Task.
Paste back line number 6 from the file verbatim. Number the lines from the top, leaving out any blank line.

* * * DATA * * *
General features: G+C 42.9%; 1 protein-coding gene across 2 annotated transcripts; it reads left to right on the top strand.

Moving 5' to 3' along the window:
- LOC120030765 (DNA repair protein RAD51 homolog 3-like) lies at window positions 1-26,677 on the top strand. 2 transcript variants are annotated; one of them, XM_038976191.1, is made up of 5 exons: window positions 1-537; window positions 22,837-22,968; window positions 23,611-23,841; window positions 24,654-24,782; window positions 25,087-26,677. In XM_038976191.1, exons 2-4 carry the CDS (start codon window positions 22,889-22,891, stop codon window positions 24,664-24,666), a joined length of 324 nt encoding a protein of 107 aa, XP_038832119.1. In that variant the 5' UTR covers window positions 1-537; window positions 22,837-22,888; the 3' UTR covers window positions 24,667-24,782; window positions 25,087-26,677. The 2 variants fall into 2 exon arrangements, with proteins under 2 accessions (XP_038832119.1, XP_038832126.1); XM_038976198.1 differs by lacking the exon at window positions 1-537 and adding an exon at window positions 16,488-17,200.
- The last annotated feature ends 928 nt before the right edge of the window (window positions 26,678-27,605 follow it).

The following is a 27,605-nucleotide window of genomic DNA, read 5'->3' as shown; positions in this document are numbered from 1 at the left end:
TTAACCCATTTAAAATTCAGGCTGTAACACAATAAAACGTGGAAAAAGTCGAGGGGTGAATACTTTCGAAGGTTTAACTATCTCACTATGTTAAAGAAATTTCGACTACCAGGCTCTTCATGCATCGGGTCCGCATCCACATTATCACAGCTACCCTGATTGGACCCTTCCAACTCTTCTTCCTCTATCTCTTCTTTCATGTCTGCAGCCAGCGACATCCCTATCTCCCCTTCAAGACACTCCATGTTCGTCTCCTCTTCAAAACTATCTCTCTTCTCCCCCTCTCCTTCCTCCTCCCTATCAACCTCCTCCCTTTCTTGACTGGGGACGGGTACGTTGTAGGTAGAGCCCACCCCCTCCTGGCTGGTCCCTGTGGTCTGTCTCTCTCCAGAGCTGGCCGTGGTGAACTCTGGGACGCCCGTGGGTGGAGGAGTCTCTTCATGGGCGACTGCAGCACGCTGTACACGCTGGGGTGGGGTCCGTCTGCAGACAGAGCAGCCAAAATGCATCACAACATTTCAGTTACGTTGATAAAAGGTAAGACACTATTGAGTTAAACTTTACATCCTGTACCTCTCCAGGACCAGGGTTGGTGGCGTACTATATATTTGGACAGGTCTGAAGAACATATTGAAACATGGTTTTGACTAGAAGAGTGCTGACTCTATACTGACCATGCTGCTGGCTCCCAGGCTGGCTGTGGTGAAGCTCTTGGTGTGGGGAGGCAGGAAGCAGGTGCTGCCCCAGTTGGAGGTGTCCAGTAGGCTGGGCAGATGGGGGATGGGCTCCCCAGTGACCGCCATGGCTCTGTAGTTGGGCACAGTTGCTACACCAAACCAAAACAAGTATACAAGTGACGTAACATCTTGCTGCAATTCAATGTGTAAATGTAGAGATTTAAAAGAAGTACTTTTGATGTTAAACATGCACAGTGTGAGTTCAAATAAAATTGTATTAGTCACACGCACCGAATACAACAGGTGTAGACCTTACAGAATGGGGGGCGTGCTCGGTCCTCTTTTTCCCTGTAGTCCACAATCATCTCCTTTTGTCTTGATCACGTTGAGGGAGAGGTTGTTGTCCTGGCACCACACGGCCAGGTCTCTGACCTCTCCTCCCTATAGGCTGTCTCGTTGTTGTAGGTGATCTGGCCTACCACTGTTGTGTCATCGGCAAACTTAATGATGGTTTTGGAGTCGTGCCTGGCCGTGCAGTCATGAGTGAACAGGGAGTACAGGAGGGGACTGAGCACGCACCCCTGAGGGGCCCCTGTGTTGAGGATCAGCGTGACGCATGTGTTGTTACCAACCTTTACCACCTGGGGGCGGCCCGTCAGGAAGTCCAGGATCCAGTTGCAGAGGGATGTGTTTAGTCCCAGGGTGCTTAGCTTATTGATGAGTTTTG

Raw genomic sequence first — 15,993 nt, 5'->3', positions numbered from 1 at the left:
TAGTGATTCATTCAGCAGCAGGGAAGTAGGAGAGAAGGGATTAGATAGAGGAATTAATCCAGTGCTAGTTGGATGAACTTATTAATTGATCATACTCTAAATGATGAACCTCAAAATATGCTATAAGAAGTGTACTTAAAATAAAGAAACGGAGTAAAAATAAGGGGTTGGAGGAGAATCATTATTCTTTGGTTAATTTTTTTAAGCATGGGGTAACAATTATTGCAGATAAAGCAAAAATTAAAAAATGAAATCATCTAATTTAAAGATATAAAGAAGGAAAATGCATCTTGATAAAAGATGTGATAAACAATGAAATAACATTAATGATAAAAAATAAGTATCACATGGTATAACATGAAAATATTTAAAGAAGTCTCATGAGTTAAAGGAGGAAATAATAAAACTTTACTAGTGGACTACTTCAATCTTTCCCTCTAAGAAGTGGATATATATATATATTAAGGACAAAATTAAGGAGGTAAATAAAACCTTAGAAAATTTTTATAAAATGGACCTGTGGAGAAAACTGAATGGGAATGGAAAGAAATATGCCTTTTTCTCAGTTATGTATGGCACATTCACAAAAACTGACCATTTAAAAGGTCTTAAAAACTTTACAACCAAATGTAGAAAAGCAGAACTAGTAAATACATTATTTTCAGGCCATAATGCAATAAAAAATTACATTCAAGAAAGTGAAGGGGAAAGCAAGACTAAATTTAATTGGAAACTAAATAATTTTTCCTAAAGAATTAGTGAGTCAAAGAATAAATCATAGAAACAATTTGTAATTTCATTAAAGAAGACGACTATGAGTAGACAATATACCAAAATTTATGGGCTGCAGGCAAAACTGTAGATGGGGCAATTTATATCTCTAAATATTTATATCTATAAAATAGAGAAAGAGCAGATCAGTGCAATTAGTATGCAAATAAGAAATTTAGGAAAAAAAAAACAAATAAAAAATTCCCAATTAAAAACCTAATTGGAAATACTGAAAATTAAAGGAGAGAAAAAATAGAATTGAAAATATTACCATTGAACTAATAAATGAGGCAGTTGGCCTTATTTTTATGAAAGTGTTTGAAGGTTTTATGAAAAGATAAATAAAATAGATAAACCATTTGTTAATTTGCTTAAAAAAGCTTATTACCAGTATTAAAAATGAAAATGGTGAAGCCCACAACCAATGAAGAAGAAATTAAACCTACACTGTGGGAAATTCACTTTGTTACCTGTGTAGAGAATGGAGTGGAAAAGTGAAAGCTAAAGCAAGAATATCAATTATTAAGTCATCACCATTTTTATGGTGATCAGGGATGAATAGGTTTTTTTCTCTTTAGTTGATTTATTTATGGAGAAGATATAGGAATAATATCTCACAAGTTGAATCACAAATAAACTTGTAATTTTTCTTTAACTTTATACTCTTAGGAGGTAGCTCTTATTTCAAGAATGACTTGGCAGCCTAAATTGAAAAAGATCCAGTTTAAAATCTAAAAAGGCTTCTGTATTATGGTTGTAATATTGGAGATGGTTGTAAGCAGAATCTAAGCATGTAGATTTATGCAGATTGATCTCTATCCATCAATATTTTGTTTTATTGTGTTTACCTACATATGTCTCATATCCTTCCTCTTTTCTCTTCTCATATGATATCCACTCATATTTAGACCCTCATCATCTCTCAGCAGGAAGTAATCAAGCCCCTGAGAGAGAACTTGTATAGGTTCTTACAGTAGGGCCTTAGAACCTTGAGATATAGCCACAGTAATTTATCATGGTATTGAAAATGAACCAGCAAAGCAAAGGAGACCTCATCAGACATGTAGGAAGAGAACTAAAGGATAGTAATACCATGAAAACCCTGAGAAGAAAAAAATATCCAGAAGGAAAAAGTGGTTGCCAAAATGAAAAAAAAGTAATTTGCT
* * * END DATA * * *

TTAACCCATTTAAAATTCAGGCTGTAACACAATAAAACGTGGAAAAAGTCGAGGGGTGAATACTTTCGAAGGTTTAACTATCTCACTATGTTAAAGAAATTTCGACTACCAGGCTCTTCATGCATCGGGTCCGCATCCACATTATCACAGCTACCCTGATTGGACCCTTCCAACTCTTCTTCCTCTATCTCTTCTTTCATGTCTGCAGCCAGCGACATCCCTATCTCCCCTTCAAGACACTCCATGTTCGTCTCCTCTTCAAAACTATCTCTCTTCTCCCCCTCTCCTTCCTCCTCCCTATCAACCTCCTCCCTTTCTTGACTGGGGACGGGTACGTTGTAGGTAGAGCCCACCCCCTCCTGGCTGGTCCCTGTGGTCTGTCTCTCTCCAGAGCTGGCCGTGGTGAACTCTGGGACGCCCGTGGGTGGAGGAGTCTCTTCATGGGCGACTGCAGCACGCTGTACACGCTGGGGTGGGGTCCGTCTGCAGACAGAGCAGCCAAAATGCATCACAACATTTCAGTTACGTTGATAAAAGGTAAGACACTATTGAGTTAAACTTTACATCCTGTACCTCTCCAGGACCAGGGTTGGTGGCGTACTATATATTTGGACAGGTCTGAAGAACATATTGAAACATGGTTTTGACTAGAAGAGTGCTGACTCTATACTGACCATGCTGCTGGCTCCCAGGCTGGCTGTGGTGAAGCTCTTGGTGTGGGGAGGCAGGAAGCAGGTGCTGCCCCAGTTGGAGGTGTCCAGTAGGCTGGGCAGATGGGGGATGGGCTCCCCAGTGACCGCCATGGCTCTGTAGTTGGGCACAGTTGCTACACCAAACCAAAACAAGTATACAAGTGACGTAACATCTTGCTGCAATTCAATGTGTAAATGTAGAGATTTAAAAGAAGTACTTTTGATGTTAAACATGCACAGTGTGAGTTCAAATAAAATTGTATTAGTCACACGCACCGAATACAACAGGTGTAGACCTTACAGAATGGGGGGCGTGCTCGGTCCTCTTTTTCCCTGTAGTCCACAATCATCTCCTTTTGTCTTGATCACGTTGAGGGAGAGGTTGTTGTCCTGGCACCACACGGCCAGGTCTCTGACCTCTCCTCCCTATAGGCTGTCTCGTTGTTGTAGGTGATCTGGCCTACCACTGTTGTGTCATCGGCAAACTTAATGATGGTTTTGGAGTCGTGCCTGGCCGTGCAGTCATGAGTGAACAGGGAGTACAGGAGGGGACTGAGCACGCACCCCTGAGGGGCCCCTGTGTTGAGGATCAGCGTGACGCATGTGTTGTTACCAACCTTTACCACCTGGGGGCGGCCCGTCAGGAAGTCCAGGATCCAGTTGCAGAGGGATGTGTTTAGTCCCAGGGTGCTTAGCTTATTGATGAGTTTTG